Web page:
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Southeast lands funding for biobased research

The Southeastern Sun Grant Center has announced funding for 13 biobased research proposals from land-grantuniversities in the southeast United States.

The Sun Grant Initiative, which is funded through the U.S. Department of Transportation, is a national program that aims to solve America's energy needs and revitalize rural communities with land-grant university research, education and extension programs on renewable energy and biobased industries.

The initiative is coordinated by five regional Sun Grant centers located throughout the United States. The Southeastern Sun Grant Center is headquartered in Knoxville at the University of Tennessee Agricultural Experiment Station and is directed by Timothy G. Rials.

The southeastern center coordinates activity in Alabama, Florida, Georgia, Kentucky, Mississippi, North Carolina, South Carolina, Tennessee, Virginia, Puerto Rico and the U.S. Virgin Islands.

In March 2007, the Southeastern Sun Grant Center announced the availability of regional competitive grants program with a request for applications, which was sent to key contacts at all land-grant universities in the region. The RFA outlined two grant categories: integrated projects with a maximum funding request of $300,000 for a period of up to three years; and seed grants of up to $50,000 for a one-year period.

In total, more than 130 letters of intent were submitted, resulting in 93 full proposals by the submission deadline.

The following seed grant projects received funding:

Auburn University — Oladiran Fasina, Department of Biosystems Engineering. Agglomeration of biomass feedstocks for bioenergy applications.

Clemson University — Haiying Liang, Department of Genetics and Biochemistry. A novel approach to facilitate accessibility of cellulose and hemicellulose: characterization of hybrid poplar transformed with a tyrosine rich peptide gene.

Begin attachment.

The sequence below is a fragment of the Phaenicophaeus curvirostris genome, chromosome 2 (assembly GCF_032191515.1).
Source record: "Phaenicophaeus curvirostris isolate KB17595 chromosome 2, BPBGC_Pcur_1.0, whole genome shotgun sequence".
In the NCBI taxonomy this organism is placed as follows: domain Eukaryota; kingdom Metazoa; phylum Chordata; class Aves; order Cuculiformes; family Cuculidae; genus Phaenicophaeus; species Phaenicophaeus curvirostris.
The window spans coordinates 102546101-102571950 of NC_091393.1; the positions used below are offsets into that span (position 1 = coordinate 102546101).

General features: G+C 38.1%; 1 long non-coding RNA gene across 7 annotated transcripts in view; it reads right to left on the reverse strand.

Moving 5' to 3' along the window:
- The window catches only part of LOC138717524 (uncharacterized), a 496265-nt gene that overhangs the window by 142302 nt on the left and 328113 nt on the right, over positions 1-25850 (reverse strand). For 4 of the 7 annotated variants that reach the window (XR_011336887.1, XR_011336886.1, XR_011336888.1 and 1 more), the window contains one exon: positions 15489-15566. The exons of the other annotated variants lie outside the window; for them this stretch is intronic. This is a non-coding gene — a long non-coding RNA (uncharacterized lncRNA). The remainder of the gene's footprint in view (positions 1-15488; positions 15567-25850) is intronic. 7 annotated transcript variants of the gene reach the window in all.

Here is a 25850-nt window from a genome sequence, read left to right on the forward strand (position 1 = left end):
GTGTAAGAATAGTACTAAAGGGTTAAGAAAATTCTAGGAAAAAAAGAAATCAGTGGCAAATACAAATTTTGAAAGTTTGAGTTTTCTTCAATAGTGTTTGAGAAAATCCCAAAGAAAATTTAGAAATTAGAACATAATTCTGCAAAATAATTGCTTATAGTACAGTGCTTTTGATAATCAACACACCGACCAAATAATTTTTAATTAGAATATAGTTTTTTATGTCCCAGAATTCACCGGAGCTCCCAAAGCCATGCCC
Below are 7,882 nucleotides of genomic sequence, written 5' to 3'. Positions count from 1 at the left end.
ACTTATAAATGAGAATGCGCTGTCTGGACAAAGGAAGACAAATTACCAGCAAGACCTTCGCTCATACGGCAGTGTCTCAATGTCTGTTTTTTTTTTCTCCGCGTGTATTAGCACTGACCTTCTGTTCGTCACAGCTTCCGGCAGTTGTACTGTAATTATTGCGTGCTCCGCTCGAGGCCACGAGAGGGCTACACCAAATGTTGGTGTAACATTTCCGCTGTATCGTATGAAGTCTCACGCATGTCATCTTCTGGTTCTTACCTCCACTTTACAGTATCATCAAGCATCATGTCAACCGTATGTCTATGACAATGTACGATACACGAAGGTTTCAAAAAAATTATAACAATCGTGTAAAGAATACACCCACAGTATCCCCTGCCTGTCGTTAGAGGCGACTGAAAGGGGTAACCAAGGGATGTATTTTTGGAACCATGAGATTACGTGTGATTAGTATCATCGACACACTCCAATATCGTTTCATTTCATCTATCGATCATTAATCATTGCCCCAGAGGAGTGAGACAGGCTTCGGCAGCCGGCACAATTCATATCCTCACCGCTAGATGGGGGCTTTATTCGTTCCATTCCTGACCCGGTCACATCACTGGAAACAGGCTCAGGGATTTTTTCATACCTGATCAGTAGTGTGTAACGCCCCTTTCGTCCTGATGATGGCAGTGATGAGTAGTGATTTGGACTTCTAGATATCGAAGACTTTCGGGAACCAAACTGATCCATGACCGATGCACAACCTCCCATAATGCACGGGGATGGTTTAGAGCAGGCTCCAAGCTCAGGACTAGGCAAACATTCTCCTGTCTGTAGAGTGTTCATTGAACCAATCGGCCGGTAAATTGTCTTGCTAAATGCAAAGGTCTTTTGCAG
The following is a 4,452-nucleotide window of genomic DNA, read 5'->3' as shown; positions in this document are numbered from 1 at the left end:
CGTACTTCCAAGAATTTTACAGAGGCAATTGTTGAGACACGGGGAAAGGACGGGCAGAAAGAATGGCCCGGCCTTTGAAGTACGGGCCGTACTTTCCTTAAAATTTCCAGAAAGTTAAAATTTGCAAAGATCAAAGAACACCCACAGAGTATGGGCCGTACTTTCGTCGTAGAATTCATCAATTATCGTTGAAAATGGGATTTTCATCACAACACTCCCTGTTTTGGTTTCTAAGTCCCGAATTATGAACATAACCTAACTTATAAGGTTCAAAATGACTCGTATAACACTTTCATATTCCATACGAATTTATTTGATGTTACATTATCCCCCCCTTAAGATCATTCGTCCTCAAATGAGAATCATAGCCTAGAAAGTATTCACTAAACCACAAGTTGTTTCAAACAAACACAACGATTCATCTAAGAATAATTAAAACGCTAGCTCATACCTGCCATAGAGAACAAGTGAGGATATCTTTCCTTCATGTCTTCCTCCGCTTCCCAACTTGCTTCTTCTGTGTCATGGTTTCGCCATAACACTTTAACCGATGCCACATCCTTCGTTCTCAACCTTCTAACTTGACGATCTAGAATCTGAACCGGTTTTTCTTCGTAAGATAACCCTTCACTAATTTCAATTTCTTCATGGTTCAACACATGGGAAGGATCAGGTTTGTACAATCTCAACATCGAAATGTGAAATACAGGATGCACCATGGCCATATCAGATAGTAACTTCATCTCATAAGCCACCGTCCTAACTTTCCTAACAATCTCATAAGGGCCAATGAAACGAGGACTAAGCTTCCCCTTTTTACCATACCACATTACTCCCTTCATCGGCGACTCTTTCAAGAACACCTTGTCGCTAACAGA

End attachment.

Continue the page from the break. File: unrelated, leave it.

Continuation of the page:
Clemson University — Mike Henson, Department of Biological Sciences. Conversion of agricultural materials to biofuels and bioproducts by Thermotoga neapolitana, a hyperthermophilic, anaerobic bacterium.

Mississippi State University — Jian-Zhong Sun, Coastal Research and Extension Center. Biological energy production from biomass by wood-feeding termites.

North Carolina State University — Orlando Rojas, Department of Wood and Paper Science. Use of complex fluids for enhanced cellulosic pre-treatment.

University of Florida — Gary Peter, School of Forest Resources and Conservation. Evaluation of reduced lignin softwood and hardwoods for improved conversion to bioethanol.

University of Tennessee — Alison Buchan, Department of Microbiology. Identifying novel lignin and lignocellulose degrading enzymes from natural decomposer communities.

Integrated projects that received funding include:

Auburn University — Sang-Jin Suh, Department of Biological Sciences. Development of a microbial factory for efficient conversion of biodiesel glycerol to value-added products.

Florida A&M University — Subramanian Ramakrishnan, Department of Chemical and Biomedical Engineering. Enzymatic and multiphase solution processing of lignocellulosic biomass.

North Carolina State University — Hasan Jameel, Department of Wood and Paper Science. Optimization of pretreatments for the production of ethanol from genetically modified hardwoods with high cellulose and low lignin content.

University of Kentucky — Sue Nokes, Department of Biosystems and Ag Engineering. Bacterial adaptations for enhanced cellulose utilization: a systems approach.

University of Tennessee — Neal Stewart, Department of Plant Sciences. Comparative genomics guided genetic modification of switchgrass cell wall for improved lignin characteristics and increased cellulose availability.

Virginia Tech — Maren Roman, Department of Wood Science and Forest Products. Mechanisms of surfactant effects on biomass conversion.

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